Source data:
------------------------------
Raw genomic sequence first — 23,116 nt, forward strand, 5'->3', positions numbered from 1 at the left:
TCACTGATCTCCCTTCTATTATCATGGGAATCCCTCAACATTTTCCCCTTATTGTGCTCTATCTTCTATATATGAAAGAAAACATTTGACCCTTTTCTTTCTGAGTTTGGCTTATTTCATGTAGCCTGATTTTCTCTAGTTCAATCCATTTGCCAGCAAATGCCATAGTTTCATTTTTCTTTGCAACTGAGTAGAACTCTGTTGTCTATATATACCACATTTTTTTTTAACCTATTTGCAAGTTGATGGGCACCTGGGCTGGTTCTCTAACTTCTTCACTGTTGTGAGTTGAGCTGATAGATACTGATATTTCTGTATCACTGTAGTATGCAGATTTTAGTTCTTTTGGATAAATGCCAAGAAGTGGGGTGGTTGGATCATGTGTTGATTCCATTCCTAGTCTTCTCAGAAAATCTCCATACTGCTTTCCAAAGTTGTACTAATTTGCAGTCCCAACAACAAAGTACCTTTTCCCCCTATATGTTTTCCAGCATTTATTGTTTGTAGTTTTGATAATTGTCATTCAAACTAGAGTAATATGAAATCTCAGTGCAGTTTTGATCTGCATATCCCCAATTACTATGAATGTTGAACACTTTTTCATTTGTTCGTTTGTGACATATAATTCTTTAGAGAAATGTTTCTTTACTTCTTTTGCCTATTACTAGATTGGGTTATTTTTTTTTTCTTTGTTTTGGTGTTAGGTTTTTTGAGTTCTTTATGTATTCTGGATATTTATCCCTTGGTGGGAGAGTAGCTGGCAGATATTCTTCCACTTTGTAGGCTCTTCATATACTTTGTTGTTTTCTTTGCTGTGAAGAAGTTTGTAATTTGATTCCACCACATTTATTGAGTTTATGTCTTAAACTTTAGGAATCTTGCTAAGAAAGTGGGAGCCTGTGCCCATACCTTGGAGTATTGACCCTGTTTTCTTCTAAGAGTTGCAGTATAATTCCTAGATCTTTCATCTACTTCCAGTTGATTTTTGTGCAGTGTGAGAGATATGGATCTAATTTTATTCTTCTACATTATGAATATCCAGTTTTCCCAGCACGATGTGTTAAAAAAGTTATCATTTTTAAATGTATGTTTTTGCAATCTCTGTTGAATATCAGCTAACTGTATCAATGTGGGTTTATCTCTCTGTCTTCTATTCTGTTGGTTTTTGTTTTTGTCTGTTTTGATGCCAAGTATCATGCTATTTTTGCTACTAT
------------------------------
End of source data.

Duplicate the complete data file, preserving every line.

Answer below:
Raw genomic sequence first — 23,116 nt, forward strand, 5'->3', positions numbered from 1 at the left:
TCACTGATCTCCCTTCTATTATCATGGGAATCCCTCAACATTTTCCCCTTATTGTGCTCTATCTTCTATATATGAAAGAAAACATTTGACCCTTTTCTTTCTGAGTTTGGCTTATTTCATGTAGCCTGATTTTCTCTAGTTCAATCCATTTGCCAGCAAATGCCATAGTTTCATTTTTCTTTGCAACTGAGTAGAACTCTGTTGTCTATATATACCACATTTTTTTTTAACCTATTTGCAAGTTGATGGGCACCTGGGCTGGTTCTCTAACTTCTTCACTGTTGTGAGTTGAGCTGATAGATACTGATATTTCTGTATCACTGTAGTATGCAGATTTTAGTTCTTTTGGATAAATGCCAAGAAGTGGGGTGGTTGGATCATGTGTTGATTCCATTCCTAGTCTTCTCAGAAAATCTCCATACTGCTTTCCAAAGTTGTACTAATTTGCAGTCCCAACAACAAAGTACCTTTTCCCCCTATATGTTTTCCAGCATTTATTGTTTGTAGTTTTGATAATTGTCATTCAAACTAGAGTAATATGAAATCTCAGTGCAGTTTTGATCTGCATATCCCCAATTACTATGAATGTTGAACACTTTTTCATTTGTTCGTTTGTGACATATAATTCTTTAGAGAAATGTTTCTTTACTTCTTTTGCCTATTACTAGATTGGGTTATTTTTTTTTTCTTTGTTTTGGTGTTAGGTTTTTTGAGTTCTTTATGTATTCTGGATATTTATCCCTTGGTGGGAGAGTAGCTGGCAGATATTCTTCCACTTTGTAGGCTCTTCATATACTTTGTTGTTTTCTTTGCTGTGAAGAAGTTTGTAATTTGATTCCACCACATTTATTGAGTTTATGTCTTAAACTTTAGGAATCTTGCTAAGAAAGTGGGAGCCTGTGCCCATACCTTGGAGTATTGACCCTGTTTTCTTCTAAGAGTTGCAGTATAATTCCTAGATCTTTCATCTACTTCCAGTTGATTTTTGTGCAGTGTGAGAGATATGGATCTAATTTTATTCTTCTACATTATGAATATCCAGTTTTCCCAGCACGATGTGTTAAAAAAGTTATCATTTTTAAATGTATGTTTTTGCAATCTCTGTTGAATATCAGCTAACTGTATCAATGTGGGTTTATCTCTCTGTCTTCTATTCTGTTGGTTTTTGTTTTTGTCTGTTTTGATGCCAAGTATCATGCTATTTTTGCTACTAT